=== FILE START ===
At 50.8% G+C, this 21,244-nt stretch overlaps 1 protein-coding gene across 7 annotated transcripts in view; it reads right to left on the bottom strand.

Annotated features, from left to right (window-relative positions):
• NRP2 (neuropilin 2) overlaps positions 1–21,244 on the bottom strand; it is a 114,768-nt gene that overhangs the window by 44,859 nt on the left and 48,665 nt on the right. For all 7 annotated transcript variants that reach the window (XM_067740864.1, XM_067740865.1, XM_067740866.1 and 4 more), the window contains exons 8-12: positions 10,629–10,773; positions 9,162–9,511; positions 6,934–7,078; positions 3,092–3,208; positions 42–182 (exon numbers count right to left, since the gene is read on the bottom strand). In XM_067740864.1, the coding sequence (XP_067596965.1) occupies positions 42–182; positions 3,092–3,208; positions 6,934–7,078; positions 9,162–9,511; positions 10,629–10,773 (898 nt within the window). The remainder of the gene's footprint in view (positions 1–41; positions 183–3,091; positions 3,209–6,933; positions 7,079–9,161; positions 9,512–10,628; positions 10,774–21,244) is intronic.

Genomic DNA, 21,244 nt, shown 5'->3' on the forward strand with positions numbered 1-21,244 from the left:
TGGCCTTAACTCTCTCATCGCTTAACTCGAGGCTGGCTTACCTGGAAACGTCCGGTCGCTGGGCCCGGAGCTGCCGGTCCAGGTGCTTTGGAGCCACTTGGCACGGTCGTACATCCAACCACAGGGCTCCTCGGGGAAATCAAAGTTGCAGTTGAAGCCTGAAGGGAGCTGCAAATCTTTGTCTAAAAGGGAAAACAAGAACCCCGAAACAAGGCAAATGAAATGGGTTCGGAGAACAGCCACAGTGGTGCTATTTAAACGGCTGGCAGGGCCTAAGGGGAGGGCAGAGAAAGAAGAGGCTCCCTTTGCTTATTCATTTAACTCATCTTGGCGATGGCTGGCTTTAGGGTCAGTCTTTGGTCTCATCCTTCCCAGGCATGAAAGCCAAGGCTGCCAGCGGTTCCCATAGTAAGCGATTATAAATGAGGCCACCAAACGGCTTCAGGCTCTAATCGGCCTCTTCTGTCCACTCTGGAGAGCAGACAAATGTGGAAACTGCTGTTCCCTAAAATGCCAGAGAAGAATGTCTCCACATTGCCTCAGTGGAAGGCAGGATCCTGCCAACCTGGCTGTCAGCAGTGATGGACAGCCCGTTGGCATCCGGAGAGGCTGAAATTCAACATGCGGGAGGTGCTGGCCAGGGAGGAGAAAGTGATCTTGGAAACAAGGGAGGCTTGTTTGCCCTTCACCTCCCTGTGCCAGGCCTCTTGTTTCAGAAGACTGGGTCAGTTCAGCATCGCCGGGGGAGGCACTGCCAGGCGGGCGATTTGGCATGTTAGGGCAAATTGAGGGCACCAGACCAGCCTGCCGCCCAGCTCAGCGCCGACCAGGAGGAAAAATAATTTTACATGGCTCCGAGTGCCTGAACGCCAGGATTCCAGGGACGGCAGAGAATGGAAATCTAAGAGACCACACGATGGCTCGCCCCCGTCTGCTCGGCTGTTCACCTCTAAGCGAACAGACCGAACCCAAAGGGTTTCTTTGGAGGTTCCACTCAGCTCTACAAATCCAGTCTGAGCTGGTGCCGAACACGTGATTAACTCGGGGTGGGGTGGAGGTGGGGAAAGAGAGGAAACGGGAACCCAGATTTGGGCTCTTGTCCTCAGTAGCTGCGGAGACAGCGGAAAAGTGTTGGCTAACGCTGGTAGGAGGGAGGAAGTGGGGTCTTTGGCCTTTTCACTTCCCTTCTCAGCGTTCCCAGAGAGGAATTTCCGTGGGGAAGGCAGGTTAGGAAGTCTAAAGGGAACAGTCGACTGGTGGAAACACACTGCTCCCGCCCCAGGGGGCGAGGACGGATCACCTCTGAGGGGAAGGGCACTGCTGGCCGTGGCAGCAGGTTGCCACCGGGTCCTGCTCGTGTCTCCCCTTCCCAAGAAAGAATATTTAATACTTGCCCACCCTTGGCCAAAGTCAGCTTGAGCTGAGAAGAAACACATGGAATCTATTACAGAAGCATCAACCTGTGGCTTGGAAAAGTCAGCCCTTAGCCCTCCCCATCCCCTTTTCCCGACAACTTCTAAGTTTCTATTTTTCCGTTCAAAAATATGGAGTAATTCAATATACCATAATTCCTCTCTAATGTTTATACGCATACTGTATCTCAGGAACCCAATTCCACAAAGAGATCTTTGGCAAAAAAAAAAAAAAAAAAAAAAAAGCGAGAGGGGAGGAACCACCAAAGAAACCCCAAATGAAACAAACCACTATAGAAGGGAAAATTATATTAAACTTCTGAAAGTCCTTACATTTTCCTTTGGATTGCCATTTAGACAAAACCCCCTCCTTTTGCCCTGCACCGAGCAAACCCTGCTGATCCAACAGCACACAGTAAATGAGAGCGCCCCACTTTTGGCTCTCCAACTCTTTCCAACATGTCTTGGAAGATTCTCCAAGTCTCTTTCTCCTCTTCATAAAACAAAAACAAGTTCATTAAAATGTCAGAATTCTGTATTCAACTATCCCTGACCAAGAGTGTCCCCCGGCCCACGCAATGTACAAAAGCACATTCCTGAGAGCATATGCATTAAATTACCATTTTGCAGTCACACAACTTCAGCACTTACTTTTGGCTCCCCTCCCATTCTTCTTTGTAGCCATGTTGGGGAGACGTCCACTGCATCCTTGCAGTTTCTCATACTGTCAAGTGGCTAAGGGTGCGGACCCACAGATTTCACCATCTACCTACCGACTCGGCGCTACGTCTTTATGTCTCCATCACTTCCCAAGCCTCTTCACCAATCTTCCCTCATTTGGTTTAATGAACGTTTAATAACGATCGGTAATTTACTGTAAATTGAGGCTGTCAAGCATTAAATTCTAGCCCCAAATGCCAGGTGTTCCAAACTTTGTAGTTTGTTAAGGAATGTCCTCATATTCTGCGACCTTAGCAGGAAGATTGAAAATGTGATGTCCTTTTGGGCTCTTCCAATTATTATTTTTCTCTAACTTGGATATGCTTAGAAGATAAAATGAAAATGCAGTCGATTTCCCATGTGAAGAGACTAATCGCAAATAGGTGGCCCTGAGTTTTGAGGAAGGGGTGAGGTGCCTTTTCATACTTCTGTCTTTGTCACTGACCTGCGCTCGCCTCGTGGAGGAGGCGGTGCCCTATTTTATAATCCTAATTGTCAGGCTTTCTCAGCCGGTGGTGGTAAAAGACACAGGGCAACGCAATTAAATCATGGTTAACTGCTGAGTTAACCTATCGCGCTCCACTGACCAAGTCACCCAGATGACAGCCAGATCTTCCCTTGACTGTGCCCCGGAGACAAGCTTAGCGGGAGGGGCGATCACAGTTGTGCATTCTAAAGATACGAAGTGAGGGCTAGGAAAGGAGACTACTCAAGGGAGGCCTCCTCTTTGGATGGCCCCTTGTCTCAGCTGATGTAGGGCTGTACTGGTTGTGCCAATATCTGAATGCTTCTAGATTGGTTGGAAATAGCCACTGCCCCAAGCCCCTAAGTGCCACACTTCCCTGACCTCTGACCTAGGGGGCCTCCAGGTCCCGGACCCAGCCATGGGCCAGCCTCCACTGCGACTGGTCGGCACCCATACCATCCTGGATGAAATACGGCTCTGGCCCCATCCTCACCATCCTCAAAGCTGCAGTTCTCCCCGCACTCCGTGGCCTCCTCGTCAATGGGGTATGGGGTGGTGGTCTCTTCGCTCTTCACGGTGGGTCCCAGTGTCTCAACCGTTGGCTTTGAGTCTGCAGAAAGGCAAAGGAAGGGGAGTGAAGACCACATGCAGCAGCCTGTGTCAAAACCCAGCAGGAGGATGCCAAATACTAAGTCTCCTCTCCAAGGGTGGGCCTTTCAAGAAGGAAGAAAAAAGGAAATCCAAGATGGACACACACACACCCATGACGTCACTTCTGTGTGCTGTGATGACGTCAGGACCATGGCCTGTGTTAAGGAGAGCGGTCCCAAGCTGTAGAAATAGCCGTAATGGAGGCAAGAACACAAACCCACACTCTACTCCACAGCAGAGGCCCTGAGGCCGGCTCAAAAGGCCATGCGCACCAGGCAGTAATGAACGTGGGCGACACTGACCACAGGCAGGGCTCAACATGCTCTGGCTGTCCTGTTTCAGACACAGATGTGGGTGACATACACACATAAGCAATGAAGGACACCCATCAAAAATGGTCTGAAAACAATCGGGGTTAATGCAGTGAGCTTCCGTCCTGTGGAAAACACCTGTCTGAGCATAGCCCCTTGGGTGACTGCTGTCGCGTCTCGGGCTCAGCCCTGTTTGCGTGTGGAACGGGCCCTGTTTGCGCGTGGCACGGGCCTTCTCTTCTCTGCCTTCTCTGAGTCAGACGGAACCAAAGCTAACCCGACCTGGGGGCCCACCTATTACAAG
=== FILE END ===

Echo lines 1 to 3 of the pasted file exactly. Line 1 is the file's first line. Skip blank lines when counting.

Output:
At 50.8% G+C, this 21,244-nt stretch overlaps 1 protein-coding gene across 7 annotated transcripts in view; it reads right to left on the bottom strand.

Annotated features, from left to right (window-relative positions):
• NRP2 (neuropilin 2) overlaps positions 1–21,244 on the bottom strand; it is a 114,768-nt gene that overhangs the window by 44,859 nt on the left and 48,665 nt on the right. For all 7 annotated transcript variants that reach the window (XM_067740864.1, XM_067740865.1, XM_067740866.1 and 4 more), the window contains exons 8-12: positions 10,629–10,773; positions 9,162–9,511; positions 6,934–7,078; positions 3,092–3,208; positions 42–182 (exon numbers count right to left, since the gene is read on the bottom strand). In XM_067740864.1, the coding sequence (XP_067596965.1) occupies positions 42–182; positions 3,092–3,208; positions 6,934–7,078; positions 9,162–9,511; positions 10,629–10,773 (898 nt within the window). The remainder of the gene's footprint in view (positions 1–41; positions 183–3,091; positions 3,209–6,933; positions 7,079–9,161; positions 9,512–10,628; positions 10,774–21,244) is intronic.